Use of High-Sensitivity Cardiac Troponin in Patients With Kidney Impairment: A Randomized Clinical Trial | Cardiology | JAMA Internal Medicine | JAMA Network
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    Research Letter
    June 7, 2021

    Use of High-Sensitivity Cardiac Troponin in Patients With Kidney Impairment: A Randomized Clinical Trial

    Author Affiliations
    • 1BHF Centre for Cardiovascular Science, University of Edinburgh, Edinburgh, Scotland
    • 2Department of Renal Medicine, Royal Infirmary of Edinburgh, Edinburgh, Scotland
    • 3London School of Hygiene and Tropical Medicine, London, England
    • 4Usher Institute, University of Edinburgh, Edinburgh, Scotland
    JAMA Intern Med. Published online June 7, 2021. doi:10.1001/jamainternmed.2021.1184

    High-sensitivity cardiac troponin (hs-cTn) assays have improved the diagnosis of myocardial infarction in patients with healthy kidney function and are now widely used in clinical practice.1 However, in patients with kidney impairment, long-term elevations in troponin levels are common, and interpretation can be more challenging.2 As such, the effect of implementing hs-cTn testing on the diagnosis and outcomes of patients with kidney impairment is uncertain.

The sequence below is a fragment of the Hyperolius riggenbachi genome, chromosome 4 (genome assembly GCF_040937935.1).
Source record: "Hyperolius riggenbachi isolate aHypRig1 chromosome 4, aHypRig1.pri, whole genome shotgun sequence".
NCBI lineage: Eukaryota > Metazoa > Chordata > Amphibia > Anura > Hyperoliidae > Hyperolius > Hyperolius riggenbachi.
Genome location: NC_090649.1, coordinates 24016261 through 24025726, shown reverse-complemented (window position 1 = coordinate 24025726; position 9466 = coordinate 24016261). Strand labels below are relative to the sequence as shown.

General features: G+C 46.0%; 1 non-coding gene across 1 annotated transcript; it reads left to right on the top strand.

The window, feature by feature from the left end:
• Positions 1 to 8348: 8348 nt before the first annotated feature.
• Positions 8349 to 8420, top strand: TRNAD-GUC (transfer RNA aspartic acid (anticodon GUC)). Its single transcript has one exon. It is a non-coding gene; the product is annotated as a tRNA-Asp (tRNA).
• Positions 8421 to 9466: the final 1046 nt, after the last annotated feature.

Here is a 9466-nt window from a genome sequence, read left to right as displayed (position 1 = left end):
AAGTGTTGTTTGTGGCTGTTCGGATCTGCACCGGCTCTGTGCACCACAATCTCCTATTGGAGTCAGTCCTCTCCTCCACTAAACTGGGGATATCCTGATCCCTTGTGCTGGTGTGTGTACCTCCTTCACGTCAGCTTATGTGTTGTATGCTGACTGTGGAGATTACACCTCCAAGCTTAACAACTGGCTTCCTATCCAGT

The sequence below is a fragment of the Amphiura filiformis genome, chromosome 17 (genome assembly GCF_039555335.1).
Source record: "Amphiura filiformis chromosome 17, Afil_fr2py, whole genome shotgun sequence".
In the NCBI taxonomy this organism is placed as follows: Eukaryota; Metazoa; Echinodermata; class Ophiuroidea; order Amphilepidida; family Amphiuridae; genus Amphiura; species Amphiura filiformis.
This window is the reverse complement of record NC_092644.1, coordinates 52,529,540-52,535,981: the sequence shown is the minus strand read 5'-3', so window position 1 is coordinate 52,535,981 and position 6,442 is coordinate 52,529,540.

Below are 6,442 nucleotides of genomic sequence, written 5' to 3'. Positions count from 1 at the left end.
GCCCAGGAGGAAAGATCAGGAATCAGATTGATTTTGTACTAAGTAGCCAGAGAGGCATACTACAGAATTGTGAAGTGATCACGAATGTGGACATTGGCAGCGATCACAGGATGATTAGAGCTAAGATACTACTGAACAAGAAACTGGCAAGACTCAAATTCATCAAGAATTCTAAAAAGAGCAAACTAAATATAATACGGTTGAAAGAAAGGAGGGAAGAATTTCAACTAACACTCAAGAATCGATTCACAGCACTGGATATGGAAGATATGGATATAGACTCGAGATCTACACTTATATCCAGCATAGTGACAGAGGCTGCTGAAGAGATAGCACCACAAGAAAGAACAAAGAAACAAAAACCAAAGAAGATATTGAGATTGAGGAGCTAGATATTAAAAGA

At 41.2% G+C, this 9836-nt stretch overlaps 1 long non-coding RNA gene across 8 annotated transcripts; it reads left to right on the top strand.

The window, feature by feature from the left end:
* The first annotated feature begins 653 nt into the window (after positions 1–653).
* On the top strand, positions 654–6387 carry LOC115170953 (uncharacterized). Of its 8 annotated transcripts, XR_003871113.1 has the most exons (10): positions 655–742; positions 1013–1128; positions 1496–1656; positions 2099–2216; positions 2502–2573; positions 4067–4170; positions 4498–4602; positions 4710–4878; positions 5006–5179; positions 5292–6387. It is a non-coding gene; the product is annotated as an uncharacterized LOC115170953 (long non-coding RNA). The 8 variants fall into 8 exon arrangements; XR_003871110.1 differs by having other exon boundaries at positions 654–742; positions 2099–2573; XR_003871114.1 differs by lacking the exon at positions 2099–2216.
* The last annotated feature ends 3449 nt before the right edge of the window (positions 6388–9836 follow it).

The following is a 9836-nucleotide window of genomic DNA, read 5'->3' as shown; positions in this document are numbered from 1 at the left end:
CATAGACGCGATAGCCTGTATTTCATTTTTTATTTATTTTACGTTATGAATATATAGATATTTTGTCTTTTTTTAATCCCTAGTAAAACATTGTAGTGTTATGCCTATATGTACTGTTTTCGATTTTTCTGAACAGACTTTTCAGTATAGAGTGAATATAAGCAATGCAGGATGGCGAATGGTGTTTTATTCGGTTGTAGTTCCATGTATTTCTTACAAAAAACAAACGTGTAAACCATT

High-Sensitivity Troponin in the Evaluation of Patients With Acute Coronary Syndrome (High-STEACS) was a stepped-wedge, cluster-randomized clinical trial that evaluated the use of a hs-cTnI assay in consecutive patients with suspected acute coronary syndrome across 10 hospitals (NCT01852123) (Supplement 1; eAppendix in Supplement 2).3 The trial was conducted in accordance with the Declaration of Helsinki and with the approval of the Scotland Research Ethics Committee, the Public Benefit and Privacy Panel for Health and Social Care, and each National Health Service Health Board. As randomization was at the hospital level, individual patient consent was not sought. Throughout the trial, cTnI was measured using contemporary and high-sensitivity assays (ARCHITECTSTAT; Abbott Laboratories). Before use, results from the hs-cTnI assay were suppressed, and the contemporary assay (single threshold based on the coefficient of variation) guided care. Sites were then randomly assigned to early or late use of hs-cTnI testing, for which results from the contemporary assay were suppressed and care was guided by the hs-cTnI assay with sex-specific 99th percentile diagnostic thresholds.

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